Both the actual rate and the neutral rate—the theoretical policy rate that encourages neither faster nor slower economic growth but supports the status quo—will rise, said Alexis Gray, Vanguard’s senior economist in Melbourne and one of three authors of a recent research paper on the topic.
“But people shouldn’t confuse neutral rates with actual interest rates,” Gray said. “Many major economies are in the midst of a rate-hiking cycle, with interest rates going from below equilibrium to above equilibrium because the business cycle is running hot.
“I know it’s odd to say economies are running hot when GDP is contracting in the U.S. and elsewhere, but this has been an unusual situation where we have runaway inflation and a robust labor market while other parts of the economy are slowing or even contracting. Central banks globally see inflation as the greater danger and are hiking policy rates.”
While actual rates are more volatile than neutral rates, they tend to be correlated over 10 years or more. (In this article, “neutral rates” refer to nominal long-run neutral rates.) The neutral rate can be seen as an anchor point; actual rates tend to converge to it over the long run, absent the distortions introduced by events such as the COVID-19 pandemic and the war in Ukraine.
“Those with longer memories may recall that interest rates were significantly higher in the 1970s and ’80s, unlike today, where rates have been closer to zero,” Gray said. “The neutral rate has fallen over time as demographics and savings and investment patterns have shifted across the globe. This has led to a decline in actual interest rates as well.”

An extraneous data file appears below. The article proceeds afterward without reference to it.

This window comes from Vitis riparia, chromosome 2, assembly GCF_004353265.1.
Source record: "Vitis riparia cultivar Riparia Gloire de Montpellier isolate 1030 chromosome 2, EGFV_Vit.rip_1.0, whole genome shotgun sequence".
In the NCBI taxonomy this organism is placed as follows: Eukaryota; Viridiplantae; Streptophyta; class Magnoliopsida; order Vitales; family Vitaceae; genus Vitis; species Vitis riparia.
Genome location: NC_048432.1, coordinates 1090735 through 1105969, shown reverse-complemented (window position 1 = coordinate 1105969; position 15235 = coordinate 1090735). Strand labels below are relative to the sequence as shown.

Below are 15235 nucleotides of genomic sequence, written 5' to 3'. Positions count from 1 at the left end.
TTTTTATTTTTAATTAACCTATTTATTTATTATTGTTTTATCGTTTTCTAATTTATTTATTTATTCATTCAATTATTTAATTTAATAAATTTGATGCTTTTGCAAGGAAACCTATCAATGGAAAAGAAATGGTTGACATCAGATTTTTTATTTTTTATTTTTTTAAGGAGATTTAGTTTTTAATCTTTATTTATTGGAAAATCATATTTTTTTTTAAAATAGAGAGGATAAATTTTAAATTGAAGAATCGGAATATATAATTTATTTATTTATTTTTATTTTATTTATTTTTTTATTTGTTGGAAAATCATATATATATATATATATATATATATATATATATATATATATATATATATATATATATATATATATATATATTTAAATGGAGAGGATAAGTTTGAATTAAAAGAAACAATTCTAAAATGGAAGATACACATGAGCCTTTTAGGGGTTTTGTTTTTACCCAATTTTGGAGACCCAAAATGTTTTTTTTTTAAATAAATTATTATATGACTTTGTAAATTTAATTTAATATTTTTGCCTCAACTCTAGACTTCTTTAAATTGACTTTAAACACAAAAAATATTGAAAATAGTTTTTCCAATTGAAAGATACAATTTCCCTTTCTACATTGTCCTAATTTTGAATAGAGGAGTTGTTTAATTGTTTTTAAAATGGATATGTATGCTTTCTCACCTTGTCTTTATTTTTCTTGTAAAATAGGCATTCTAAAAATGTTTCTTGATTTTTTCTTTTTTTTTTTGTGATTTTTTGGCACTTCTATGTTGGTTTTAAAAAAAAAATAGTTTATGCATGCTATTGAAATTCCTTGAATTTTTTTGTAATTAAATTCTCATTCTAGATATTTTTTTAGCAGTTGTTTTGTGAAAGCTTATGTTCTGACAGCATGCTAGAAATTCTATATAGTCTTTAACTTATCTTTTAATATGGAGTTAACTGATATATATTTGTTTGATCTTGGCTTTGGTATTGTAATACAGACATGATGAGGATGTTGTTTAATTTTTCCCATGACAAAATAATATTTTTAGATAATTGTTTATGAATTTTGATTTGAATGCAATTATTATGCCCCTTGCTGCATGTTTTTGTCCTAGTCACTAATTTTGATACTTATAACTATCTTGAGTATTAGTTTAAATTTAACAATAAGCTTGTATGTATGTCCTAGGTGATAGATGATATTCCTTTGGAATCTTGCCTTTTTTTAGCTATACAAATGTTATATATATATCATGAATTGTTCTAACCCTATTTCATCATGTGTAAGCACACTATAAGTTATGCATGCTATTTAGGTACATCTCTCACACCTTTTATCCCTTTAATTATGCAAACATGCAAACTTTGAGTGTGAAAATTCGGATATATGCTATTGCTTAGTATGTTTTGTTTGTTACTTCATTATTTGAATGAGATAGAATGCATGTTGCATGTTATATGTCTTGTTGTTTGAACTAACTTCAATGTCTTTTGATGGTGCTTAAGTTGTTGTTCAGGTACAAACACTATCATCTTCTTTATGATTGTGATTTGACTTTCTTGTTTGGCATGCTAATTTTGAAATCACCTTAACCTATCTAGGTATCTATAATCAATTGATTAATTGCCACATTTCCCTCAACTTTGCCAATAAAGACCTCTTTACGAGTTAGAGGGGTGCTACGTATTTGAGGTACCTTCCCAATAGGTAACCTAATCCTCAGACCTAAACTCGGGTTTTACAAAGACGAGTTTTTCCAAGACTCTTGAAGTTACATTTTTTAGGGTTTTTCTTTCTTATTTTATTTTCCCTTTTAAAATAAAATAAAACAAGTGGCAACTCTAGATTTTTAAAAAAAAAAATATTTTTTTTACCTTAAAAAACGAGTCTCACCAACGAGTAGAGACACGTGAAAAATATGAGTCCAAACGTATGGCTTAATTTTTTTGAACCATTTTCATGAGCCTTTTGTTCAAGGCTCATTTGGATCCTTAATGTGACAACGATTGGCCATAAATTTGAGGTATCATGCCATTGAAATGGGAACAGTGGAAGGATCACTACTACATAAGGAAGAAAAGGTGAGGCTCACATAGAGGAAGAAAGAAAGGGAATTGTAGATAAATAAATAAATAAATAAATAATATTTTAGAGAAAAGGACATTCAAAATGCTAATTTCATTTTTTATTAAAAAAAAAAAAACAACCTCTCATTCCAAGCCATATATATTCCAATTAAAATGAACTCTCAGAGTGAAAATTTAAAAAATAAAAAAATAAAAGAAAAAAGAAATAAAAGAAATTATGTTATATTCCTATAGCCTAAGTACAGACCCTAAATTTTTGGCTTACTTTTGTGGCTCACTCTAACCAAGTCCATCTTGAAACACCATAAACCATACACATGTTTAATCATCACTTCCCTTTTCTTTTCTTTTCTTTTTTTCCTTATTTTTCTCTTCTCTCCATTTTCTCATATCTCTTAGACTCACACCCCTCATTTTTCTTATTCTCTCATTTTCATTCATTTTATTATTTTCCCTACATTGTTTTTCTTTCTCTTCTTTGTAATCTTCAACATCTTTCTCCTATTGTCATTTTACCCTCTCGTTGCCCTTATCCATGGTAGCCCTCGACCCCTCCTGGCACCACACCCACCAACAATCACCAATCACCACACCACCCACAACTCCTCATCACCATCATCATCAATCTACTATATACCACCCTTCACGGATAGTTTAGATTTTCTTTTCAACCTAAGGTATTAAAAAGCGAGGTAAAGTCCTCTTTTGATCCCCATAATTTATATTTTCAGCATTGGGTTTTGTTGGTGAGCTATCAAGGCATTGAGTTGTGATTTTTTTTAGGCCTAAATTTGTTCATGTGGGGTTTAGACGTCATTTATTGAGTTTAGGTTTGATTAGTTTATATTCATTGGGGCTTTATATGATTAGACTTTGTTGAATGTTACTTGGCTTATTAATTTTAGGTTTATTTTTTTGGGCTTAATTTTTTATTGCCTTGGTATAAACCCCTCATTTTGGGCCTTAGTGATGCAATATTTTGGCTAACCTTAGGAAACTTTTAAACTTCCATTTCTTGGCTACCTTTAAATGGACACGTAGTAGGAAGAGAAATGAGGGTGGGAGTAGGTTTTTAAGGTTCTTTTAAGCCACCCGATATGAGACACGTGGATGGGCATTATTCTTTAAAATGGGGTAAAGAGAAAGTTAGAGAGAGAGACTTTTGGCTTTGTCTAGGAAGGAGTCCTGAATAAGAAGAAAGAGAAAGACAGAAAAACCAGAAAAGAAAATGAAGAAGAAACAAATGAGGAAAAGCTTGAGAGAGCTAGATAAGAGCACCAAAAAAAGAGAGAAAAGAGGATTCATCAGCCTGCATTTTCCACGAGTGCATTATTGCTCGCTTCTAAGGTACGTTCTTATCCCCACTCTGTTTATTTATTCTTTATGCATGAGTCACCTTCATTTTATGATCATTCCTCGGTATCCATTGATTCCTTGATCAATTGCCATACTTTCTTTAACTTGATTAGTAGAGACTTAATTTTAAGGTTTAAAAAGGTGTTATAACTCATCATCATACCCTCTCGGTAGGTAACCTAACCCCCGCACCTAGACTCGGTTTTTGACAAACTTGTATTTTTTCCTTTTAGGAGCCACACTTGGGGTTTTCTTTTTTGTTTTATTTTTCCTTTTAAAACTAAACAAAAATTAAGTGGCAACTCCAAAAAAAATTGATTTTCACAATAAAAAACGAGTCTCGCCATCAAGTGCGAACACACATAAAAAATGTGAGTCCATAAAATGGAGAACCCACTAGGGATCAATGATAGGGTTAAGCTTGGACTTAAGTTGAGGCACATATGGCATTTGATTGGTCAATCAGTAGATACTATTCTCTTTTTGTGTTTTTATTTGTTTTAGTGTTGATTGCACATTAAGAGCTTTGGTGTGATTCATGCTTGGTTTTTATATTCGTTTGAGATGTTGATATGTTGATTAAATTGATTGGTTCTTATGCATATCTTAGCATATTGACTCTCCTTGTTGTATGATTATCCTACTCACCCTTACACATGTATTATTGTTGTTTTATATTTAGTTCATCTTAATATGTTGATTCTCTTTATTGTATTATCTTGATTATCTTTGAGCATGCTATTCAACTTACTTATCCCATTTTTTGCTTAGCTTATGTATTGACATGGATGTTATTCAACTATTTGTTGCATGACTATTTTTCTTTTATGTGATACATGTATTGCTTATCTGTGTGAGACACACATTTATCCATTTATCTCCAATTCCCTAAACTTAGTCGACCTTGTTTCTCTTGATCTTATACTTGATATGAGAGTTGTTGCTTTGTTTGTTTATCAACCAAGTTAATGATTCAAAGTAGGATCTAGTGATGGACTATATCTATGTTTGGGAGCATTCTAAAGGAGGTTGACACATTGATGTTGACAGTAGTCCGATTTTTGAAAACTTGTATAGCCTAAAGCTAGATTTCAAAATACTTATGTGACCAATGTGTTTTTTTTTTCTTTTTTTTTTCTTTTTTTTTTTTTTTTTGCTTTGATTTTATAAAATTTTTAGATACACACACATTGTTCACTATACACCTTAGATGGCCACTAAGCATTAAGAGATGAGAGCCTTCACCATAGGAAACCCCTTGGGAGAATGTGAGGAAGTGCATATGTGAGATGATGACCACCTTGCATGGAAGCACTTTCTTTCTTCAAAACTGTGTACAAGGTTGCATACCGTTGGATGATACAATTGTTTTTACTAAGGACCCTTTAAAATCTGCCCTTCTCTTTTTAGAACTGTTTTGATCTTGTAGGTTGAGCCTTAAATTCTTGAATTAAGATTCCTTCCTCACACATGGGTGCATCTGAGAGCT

Vanguard’s research—part of the Megatrend series investigating fundamental shifts in the global economic landscape—indicates that neutral rates will rise roughly 1.1 percentage point by 2030. In some ways, it’s compensation for neutral rates having fallen roughly 4 percentage points since the 1980s.
“Make no mistake, we’re not going back to the 1980s,” Gray said. “But the low rates we’ve been experiencing for the last few decades were bound to rise. We’ll see a slight reversion.”
“Central banks will likely raise rates beyond neutral in the near term,” said Roxane Spitznagel, a London-based Vanguard economist and a co-author of the paper. “Central banks almost don’t have a choice in the matter if they have any hope of reining in inflation. Bringing down inflation is paramount because low and stable inflation is good for long-run economic growth.”
As the chart below shows, Vanguard’s projections for the terminal rate through 2025 in various regions are generally higher than market consensus, but both are higher than our projected neutral rates. The notable exception is the euro area.
There, markets have started to price out additional rate hikes because of elevated recession risks. “In our view,” Spitznagel said, “the European Central Bank has to raise rates while it still can. Reduced gas flows are piling pressure on the ECB to act more forcefully now before the tightening window closes and a potential recession sets in.”